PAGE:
These swift administrative transitions got mixed reaction, with some government employees displaying downright opposition. The Administrative Branch Employee Union denounced the Grand Ministry, Grand Bureau policy as hastily conceived and disturbing to the stability and duty of public servants.
Besides implementing structural and personnel readjustments, MOPAS attaches an utmost importance to upgrading efficiency in government functions. The main thrust of MOPAS in this regard is working together with around 250 local governments, formulating an equal and cooperative partnership for the welfare of ordinary citizens across the country.
``Korea does not have yet an established tradition of local autonomy. In order to deepen local autonomy and decentralization, it is crucial to delegate enterprises to local governments that have a direct impact on daily lives of citizens and potential for boosting local revenues. Projects for education, medical services, or transmitting new technology in agriculture and fishery, are good examples,'' said Park.
``At the outset of the current administration, we have created a Presidential Committee for Decentralization, intended to enact necessary laws to strengthen the much-needed institutional and financial self-sufficiency of local governments,'' added Park. Currently, local governments are highly dependent on the central government for finance.
Changes Within MOPAS
A frontrunner in the Lee administration's drive toward government reinvention, MOPAS is no exception to the principle of consolidation for efficiency and productivity. ``As the ministry spares no efforts to implement the President's key policies of innovating the public sector, creating new jobs and promoting ``green growth,'' MOPAS has also adopted new roles and functions, namely contingency management and certain e-government functions that had previously been the charge of the information and communication ministry," said Park.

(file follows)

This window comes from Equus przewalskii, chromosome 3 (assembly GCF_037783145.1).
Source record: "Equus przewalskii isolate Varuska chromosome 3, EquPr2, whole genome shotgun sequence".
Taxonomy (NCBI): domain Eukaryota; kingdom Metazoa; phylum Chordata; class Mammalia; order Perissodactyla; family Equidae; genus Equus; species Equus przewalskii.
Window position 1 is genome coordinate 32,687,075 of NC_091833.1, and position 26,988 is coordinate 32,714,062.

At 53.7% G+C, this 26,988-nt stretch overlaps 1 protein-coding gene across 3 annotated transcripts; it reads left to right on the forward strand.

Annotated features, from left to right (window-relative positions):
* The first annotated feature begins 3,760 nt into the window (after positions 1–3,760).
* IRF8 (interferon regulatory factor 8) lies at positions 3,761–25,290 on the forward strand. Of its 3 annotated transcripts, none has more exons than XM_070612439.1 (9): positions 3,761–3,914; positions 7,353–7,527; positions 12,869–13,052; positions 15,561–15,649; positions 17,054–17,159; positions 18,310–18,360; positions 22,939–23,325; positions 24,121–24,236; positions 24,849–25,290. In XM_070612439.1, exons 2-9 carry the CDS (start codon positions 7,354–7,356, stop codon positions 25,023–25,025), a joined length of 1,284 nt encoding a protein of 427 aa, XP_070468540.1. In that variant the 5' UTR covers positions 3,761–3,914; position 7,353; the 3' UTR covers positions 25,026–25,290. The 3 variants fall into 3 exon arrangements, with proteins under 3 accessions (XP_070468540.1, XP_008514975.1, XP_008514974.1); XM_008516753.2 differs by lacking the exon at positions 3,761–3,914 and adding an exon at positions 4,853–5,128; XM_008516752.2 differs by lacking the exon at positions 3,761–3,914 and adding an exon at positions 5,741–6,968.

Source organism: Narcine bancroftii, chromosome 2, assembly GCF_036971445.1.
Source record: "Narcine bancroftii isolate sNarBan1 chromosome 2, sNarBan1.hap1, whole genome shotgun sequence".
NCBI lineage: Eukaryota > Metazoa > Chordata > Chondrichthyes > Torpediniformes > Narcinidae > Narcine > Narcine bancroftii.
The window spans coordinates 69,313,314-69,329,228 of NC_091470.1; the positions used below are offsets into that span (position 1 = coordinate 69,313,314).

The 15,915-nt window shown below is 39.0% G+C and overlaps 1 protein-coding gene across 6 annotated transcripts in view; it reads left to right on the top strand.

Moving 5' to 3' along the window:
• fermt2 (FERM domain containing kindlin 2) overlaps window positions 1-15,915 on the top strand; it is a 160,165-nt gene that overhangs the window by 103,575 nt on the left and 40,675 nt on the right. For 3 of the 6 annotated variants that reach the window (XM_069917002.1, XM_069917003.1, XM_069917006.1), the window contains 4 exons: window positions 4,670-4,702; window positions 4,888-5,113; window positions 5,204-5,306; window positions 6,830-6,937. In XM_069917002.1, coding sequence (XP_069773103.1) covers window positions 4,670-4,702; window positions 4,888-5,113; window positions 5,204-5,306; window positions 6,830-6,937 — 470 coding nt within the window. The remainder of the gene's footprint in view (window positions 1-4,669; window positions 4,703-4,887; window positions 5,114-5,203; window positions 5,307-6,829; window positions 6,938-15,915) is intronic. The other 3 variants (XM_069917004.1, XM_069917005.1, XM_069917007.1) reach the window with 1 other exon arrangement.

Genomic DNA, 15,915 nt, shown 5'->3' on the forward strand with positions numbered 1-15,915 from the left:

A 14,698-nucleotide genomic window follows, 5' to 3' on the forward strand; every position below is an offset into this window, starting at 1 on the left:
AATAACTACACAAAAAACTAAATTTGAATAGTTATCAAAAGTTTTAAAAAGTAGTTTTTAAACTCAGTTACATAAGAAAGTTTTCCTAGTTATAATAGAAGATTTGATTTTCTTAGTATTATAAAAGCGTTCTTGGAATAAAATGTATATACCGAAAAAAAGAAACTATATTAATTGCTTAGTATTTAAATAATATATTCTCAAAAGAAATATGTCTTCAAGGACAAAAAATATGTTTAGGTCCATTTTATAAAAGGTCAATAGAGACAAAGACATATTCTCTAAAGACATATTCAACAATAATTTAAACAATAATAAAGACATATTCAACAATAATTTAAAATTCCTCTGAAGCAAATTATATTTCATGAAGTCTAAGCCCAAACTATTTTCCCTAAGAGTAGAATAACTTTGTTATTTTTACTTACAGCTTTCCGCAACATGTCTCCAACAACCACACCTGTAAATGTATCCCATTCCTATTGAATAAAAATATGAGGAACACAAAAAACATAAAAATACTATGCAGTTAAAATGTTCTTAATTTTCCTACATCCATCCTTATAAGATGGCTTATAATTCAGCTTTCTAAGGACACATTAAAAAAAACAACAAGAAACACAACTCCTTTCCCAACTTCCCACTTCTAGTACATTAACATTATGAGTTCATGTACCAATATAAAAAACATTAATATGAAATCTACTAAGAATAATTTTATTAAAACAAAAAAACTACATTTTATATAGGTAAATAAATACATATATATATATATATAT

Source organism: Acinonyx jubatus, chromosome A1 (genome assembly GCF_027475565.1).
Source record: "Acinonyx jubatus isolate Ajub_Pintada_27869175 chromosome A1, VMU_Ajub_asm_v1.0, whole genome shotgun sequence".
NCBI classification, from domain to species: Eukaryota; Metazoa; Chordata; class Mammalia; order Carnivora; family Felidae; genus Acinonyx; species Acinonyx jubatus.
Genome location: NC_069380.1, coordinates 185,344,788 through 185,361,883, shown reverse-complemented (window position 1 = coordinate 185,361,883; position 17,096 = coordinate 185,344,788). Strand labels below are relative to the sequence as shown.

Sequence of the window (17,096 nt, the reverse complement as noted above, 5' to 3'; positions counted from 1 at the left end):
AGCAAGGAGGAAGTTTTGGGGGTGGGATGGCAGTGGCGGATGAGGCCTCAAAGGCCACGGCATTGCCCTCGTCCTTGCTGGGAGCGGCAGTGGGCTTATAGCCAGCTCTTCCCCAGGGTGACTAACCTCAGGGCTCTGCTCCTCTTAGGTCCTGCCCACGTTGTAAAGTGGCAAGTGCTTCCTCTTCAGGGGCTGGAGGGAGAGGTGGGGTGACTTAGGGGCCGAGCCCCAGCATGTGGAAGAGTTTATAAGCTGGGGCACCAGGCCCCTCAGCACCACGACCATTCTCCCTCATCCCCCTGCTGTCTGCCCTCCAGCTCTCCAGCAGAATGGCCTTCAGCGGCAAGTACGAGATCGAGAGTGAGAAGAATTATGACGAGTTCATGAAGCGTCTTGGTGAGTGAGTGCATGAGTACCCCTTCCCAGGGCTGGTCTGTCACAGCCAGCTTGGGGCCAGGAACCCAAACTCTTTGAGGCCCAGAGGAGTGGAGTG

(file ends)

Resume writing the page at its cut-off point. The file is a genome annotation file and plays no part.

Born in 1959, the native of South Chungcheong Province joined public service in 1981, serving at the Ministry of Government Administration, offices of the Prime Minister and the President, and the National Archives of Korea among others. He spent one year as vice mayor of Daejeon City before being appointed as assistant minister of MOPAS by the Lee administration.
``Our duties of late have evolved to reflect the organizational expansion. However, since MOPAS has a long tradition and history, it is fully equipped with the capacity and know-how in managing such a large organization,'' noted Park.
Established in 1948, MOPAS is one of the oldest and largest ministries with almost 3,000 employees in its service, comprising five offices, 24 bureaus, 64 divisions, and 8 affiliated organizations.
Its currently title of MOPAS represents the Lee administration's integration of the Ministry of Government and Home Affairs, the Civil Service Commission, the National Emergency Planning Commission, and the national informatization strategy functions of the Ministry of Information and Communication.
Besides administrative restructuring, its wide-ranging responsibilities also include ensuring safety in case of national disasters, working side by side with local governments and implementing e-government initiatives at both the central and local government levels.
Caption: Assistant Minister Park Chan-woo of the Ministry of Public Administration and Security outlines the basic direction of Korea's administrative reform his ministry has been orchestrating during an interview with The Korea Times at his office.